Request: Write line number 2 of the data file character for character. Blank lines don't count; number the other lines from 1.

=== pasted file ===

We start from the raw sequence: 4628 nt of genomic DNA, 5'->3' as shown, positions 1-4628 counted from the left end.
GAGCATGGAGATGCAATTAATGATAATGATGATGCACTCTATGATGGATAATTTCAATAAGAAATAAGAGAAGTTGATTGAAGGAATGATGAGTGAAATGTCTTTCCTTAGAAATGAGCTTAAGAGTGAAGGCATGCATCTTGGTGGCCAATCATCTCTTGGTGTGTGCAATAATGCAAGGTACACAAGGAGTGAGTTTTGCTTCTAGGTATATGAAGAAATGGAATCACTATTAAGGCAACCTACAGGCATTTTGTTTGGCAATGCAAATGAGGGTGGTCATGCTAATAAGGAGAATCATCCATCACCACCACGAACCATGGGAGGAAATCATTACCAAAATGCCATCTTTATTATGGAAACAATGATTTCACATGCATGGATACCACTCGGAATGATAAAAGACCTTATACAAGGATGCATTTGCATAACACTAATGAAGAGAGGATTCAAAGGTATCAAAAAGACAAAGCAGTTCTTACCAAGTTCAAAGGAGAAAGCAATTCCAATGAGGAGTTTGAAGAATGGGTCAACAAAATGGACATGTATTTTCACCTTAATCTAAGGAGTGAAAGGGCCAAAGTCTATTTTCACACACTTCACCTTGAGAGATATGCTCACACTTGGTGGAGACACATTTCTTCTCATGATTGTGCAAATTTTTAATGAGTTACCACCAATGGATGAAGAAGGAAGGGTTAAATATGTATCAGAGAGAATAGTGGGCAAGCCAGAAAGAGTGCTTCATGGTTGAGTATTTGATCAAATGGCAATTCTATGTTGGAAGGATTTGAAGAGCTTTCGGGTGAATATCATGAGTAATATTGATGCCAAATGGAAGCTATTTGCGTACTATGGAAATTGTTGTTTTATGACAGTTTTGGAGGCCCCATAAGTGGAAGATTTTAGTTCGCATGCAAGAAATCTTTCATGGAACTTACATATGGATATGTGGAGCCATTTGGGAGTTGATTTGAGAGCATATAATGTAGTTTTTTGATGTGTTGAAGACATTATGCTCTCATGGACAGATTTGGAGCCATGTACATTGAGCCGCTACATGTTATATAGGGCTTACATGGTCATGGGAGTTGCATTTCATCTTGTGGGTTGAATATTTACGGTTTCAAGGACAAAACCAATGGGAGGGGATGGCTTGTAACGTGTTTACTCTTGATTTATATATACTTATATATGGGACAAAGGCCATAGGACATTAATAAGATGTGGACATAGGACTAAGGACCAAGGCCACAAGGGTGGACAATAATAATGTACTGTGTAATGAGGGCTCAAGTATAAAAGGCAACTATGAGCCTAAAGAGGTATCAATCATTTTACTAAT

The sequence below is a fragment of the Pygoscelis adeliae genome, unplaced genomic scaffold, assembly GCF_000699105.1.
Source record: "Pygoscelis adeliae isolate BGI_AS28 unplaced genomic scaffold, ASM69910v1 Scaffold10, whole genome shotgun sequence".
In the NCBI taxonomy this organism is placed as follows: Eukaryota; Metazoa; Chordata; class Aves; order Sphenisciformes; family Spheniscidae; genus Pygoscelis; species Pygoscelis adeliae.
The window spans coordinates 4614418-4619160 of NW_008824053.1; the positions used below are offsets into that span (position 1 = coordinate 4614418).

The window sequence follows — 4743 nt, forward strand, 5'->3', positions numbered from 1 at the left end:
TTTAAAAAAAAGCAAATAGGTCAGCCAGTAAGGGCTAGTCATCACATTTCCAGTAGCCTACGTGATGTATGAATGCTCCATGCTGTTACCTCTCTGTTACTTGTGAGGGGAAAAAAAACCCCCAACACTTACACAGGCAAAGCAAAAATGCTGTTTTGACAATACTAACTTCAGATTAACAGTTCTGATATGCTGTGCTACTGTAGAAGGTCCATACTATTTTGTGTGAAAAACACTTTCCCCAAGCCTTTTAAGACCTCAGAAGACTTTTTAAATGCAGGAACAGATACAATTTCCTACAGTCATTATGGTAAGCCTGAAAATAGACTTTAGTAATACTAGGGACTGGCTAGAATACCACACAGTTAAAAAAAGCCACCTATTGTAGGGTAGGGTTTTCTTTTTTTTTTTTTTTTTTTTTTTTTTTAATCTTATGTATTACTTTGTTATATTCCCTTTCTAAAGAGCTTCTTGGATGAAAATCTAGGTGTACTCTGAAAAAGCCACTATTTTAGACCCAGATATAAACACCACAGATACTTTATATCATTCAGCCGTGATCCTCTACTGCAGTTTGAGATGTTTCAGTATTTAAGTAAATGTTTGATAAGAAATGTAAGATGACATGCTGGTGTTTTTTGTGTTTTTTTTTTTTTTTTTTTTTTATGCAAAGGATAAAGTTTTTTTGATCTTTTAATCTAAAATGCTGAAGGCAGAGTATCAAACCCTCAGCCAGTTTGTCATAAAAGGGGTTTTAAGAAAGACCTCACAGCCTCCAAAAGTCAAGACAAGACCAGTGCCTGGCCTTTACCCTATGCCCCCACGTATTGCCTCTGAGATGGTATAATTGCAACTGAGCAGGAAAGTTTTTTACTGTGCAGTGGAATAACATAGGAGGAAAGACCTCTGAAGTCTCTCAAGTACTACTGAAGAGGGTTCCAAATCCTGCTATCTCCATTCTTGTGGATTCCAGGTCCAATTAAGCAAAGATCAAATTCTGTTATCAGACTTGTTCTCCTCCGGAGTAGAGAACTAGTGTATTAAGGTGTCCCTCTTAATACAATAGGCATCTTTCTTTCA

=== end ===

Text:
GAGCATGGAGATGCAATTAATGATAATGATGATGCACTCTATGATGGATAATTTCAATAAGAAATAAGAGAAGTTGATTGAAGGAATGATGAGTGAAATGTCTTTCCTTAGAAATGAGCTTAAGAGTGAAGGCATGCATCTTGGTGGCCAATCATCTCTTGGTGTGTGCAATAATGCAAGGTACACAAGGAGTGAGTTTTGCTTCTAGGTATATGAAGAAATGGAATCACTATTAAGGCAACCTACAGGCATTTTGTTTGGCAATGCAAATGAGGGTGGTCATGCTAATAAGGAGAATCATCCATCACCACCACGAACCATGGGAGGAAATCATTACCAAAATGCCATCTTTATTATGGAAACAATGATTTCACATGCATGGATACCACTCGGAATGATAAAAGACCTTATACAAGGATGCATTTGCATAACACTAATGAAGAGAGGATTCAAAGGTATCAAAAAGACAAAGCAGTTCTTACCAAGTTCAAAGGAGAAAGCAATTCCAATGAGGAGTTTGAAGAATGGGTCAACAAAATGGACATGTATTTTCACCTTAATCTAAGGAGTGAAAGGGCCAAAGTCTATTTTCACACACTTCACCTTGAGAGATATGCTCACACTTGGTGGAGACACATTTCTTCTCATGATTGTGCAAATTTTTAATGAGTTACCACCAATGGATGAAGAAGGAAGGGTTAAATATGTATCAGAGAGAATAGTGGGCAAGCCAGAAAGAGTGCTTCATGGTTGAGTATTTGATCAAATGGCAATTCTATGTTGGAAGGATTTGAAGAGCTTTCGGGTGAATATCATGAGTAATATTGATGCCAAATGGAAGCTATTTGCGTACTATGGAAATTGTTGTTTTATGACAGTTTTGGAGGCCCCATAAGTGGAAGATTTTAGTTCGCATGCAAGAAATCTTTCATGGAACTTACATATGGATATGTGGAGCCATTTGGGAGTTGATTTGAGAGCATATAATGTAGTTTTTTGATGTGTTGAAGACATTATGCTCTCATGGACAGATTTGGAGCCATGTACATTGAGCCGCTACATGTTATATAGGGCTTACATGGTCATGGGAGTTGCATTTCATCTTGTGGGTTGAATATTTACGGTTTCAAGGACAAAACCAATGGGAGGGGATGGCTTGTAACGTGTTTACTCTTGATTTATATATACTTATATATGGGACAAAGGCCATAGGACATTAATAAGATGTGGACATAGGACTAAGGACCAAGGCCACAAGGGTGGACAATAATAATGTACTGTGTAATGAGGGCTCAAGTATAAAAGGCAACTATGAGCCTAAAGAGGTATCAATCATTTTACTAAT